Led by the Night King, the dead quickly advance south and attack Last Hearth, massacring the population and adding them to their army, before marching on Winterfell. Bran, knowing that the Night King plans to destroy him, plans to hide in Winterfell's Godswood as bait, with Jon and Daenerys lying in wait with the dragons to ambush him. However, Jon and Daenerys leave their position to attack the wights when they begin overwhelming Winterfell's defenders, and the Night King engages them with Viserion, resulting in Jon and the Night King being dismounted. Daenerys attempts to burn the Night King, not realizing that he is immune to fire, and flees when the Night King attempts to kill her dragon Drogon. Jon attempts to fight the Night King, but the Night King reanimates those killed in battle to protect him. The Night King and the White Walkers head to the Godswood for Bran, and are confronted by Theon Greyjoy, whom the Night King kills. However, before he can kill Bran, he is ambushed by Arya Stark, who destroys him by plunging a dagger made out of Valyrian steel into the Night King's chest. With the Night King dead, the White Walkers shatter and the Army of the Dead collapses.
Dark Horse produced a Night King bust in March 2016, which was followed by an 8-inch Night King figure by Dark Horse Deluxe in late 2016. Funko also released a "Night King" POP! figure that same year.
- Content in this article was copied from Night King at Game of Thrones Wiki, which is licensed under the Creative Commons Attribution-Share Alike 3.0 (Unported) (CC-BY-SA 3.0) license.
- "Game of Thrones Cast and Crew: Samwell Tarly played by John Bradley". HBO. Retrieved December 25, 2015.
- "The Official Website for the HBO Series Game of Thrones - Season 4". HBO.
- Martin, George R. R. (July 16, 2010). "From HBO". Not A Blog. Archived from the original on March 7, 2016. Retrieved April 30, 2019.
- "Why Does the Night's King Matter on Game of Thrones?". Vanity Fair. May 31, 2015. Archived from the original on April 21, 2019. Retrieved May 31, 2015.
- "Ser George RR Martin Makes a Ruling on the 'Night's King' Debate". Observation Deck. June 9, 2019. Archived from the original on April 21, 2019. Retrieved June 9, 2015.
- Bell, Crystal (June 12, 2015). "Game of Thrones: The Inside Story of How the Terrifying Night's King Was Brought to Life". MTV. Archived from the original on August 17, 2016. Retrieved May 31, 2016.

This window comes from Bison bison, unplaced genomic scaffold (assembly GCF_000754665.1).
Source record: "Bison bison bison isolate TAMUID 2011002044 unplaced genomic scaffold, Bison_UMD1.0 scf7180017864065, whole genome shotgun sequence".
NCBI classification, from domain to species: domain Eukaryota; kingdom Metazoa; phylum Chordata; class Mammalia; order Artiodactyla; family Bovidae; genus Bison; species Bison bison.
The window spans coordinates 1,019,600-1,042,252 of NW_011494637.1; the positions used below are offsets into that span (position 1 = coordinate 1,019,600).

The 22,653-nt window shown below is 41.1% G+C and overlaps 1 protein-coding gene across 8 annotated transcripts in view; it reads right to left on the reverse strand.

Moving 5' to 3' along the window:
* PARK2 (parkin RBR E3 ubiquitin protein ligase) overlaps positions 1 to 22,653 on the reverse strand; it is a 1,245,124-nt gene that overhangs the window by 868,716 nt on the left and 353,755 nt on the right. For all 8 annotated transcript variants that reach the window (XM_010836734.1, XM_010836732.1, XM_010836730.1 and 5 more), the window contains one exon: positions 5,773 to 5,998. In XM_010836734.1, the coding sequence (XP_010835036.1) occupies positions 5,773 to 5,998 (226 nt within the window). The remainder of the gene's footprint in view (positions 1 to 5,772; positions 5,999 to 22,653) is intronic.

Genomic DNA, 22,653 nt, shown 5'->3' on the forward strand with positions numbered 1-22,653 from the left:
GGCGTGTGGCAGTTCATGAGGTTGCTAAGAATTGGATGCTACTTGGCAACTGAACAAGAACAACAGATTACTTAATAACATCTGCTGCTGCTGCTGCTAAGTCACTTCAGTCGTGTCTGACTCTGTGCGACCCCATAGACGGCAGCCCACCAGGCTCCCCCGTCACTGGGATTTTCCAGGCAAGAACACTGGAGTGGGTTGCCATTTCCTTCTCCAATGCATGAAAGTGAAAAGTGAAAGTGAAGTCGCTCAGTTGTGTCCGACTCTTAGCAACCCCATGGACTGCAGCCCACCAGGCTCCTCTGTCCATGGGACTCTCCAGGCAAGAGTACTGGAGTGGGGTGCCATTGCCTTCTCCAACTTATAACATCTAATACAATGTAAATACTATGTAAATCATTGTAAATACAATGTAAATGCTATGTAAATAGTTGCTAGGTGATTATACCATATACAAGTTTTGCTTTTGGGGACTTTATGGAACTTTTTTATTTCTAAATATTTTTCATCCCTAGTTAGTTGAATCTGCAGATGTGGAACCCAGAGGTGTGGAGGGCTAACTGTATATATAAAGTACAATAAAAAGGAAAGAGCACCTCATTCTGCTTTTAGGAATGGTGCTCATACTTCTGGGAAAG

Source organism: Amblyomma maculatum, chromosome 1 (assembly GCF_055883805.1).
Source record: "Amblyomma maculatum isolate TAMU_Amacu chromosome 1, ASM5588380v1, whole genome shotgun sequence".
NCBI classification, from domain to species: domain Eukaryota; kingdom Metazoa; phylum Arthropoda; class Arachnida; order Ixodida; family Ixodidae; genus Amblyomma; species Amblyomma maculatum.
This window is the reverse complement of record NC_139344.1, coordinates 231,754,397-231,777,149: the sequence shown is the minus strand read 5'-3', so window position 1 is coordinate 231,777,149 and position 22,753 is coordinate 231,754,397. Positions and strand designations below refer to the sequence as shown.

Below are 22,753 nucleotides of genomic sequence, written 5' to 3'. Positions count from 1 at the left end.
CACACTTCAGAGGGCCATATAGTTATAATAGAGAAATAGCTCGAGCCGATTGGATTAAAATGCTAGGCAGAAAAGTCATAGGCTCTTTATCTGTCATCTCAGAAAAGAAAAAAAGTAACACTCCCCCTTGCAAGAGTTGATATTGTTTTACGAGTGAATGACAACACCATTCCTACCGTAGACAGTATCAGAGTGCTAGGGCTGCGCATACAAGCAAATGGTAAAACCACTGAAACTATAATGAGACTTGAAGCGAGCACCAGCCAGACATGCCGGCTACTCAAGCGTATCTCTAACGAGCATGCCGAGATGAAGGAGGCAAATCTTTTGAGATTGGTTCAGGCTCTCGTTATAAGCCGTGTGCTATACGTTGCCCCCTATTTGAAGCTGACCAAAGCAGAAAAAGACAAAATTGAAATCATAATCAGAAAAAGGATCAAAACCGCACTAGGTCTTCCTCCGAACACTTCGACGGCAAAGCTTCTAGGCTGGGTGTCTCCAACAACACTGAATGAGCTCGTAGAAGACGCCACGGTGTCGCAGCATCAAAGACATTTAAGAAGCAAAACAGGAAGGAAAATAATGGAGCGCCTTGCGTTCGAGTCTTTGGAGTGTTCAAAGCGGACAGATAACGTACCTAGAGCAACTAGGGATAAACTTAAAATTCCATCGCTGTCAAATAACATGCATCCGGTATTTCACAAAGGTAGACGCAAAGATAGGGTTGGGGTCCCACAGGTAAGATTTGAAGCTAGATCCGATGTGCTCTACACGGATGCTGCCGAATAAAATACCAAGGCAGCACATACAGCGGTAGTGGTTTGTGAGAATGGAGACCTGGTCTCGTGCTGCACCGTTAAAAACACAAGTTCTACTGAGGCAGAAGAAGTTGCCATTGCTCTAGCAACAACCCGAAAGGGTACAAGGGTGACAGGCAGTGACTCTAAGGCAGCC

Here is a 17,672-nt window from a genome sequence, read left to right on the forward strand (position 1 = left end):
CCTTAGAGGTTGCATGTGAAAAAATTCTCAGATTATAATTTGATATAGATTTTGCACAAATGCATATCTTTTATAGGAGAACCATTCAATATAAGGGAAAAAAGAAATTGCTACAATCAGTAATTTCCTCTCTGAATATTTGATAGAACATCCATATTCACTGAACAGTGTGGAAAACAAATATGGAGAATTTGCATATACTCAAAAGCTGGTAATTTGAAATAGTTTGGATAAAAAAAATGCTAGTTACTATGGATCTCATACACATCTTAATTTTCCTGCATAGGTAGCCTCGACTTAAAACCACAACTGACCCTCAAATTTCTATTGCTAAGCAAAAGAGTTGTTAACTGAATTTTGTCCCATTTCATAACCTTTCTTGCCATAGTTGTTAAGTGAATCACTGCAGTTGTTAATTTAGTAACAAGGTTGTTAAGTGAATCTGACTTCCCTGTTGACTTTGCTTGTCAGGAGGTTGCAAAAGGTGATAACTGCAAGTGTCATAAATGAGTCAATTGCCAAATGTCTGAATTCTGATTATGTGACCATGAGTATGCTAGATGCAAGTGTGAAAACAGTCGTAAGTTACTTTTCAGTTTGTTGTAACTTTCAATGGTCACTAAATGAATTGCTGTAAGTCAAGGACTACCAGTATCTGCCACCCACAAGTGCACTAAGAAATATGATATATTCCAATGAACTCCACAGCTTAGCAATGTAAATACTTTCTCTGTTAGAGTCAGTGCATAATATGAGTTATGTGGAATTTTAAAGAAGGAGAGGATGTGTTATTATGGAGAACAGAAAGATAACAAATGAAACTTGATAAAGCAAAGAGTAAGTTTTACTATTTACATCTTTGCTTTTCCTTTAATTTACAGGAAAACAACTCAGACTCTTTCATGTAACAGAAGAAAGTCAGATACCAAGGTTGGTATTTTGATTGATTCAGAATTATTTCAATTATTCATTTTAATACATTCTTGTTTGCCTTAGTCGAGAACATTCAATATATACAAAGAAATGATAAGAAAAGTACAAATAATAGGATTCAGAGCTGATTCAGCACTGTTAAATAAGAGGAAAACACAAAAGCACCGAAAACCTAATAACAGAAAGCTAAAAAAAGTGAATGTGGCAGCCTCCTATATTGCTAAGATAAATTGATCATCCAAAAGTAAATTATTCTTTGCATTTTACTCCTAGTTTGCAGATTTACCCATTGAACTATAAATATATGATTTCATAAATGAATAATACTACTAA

- Long, Stephanie (May 18, 2016). "New 'Game of Thrones' photos revealed: the Night's King, a new priestess, and more". Yahoo!. Archived from the original on August 17, 2016. Retrieved May 31, 2016.
- Giardina, Carolyn (June 9, 2016). "Emmys: How 'Game of Thrones' Created a 1,000-Man Digital Army". The Hollywood Reporter. Retrieved June 9, 2016.
- Fowler, Matt (April 13, 2014). "Game of Thrones: "The Lion and the Rose" Review". IGN. Retrieved April 30, 2019.
- Goldman, Eric; Cornet, Roth (April 29, 2014). "The Biggest Change in Oathkeeper". IGN. Retrieved April 30, 2019.
- Adams, Erik (May 31, 2015). "Game Of Thrones (newbies): "Hardhome"". The A.V. Club. Retrieved April 30, 2019.
- Egner, Jeremy (May 22, 2016). "Game of Thrones Season 6, Episode 5: Hold the Door". The New York Times. Archived from the original on August 17, 2016. Retrieved April 30, 2019.
- Gilbert, Matthew (July 17, 2017). "'Game of Thrones' is off to a thrilling start". The Boston Globe. Retrieved July 20, 2017.
- Lawler, Kelly (August 13, 2017). "Recap: 'Game of Thrones' delivers best episode of Season 7 so far". USA Today. Retrieved April 30, 2019.
- D'Addario, Daniel (August 21, 2017). "Game of Thrones Ratchets Up the Stakes in a Monumental Episode". Time Magazine. Retrieved April 30, 2019.
- Egner, Jeremy (August 28, 2017). "'Game of Thrones' Season 7 Finale: A Night for Family Reunions". The New York Times. Retrieved April 30, 2019.
- Fromke, Caroline (April 29, 2019). "Game of Thrones: Battle of Winterfell Drains the Tension Out of Season 8". Variety. Retrieved April 29, 2019.
- "Dark Horse Unleases Game of Thrones® Night's King Limited Edition Bust". ActionFigureInsider.com. December 3, 2015. Retrieved April 19, 2016.
- "Toy Fair 2016: Dark Horse Reveals New Character in Line of Game of Thrones® Figures!". Dark Horse. February 12, 2016. Archived from the original on April 30, 2019. Retrieved April 30, 2019.
- Lovett, Jamie (February 11, 2016). "New Game Of Thrones Pop Vinyl Wave Includes Night King, Daenerys Riding Drogon, & More". Comicbook.com. Retrieved April 19, 2016.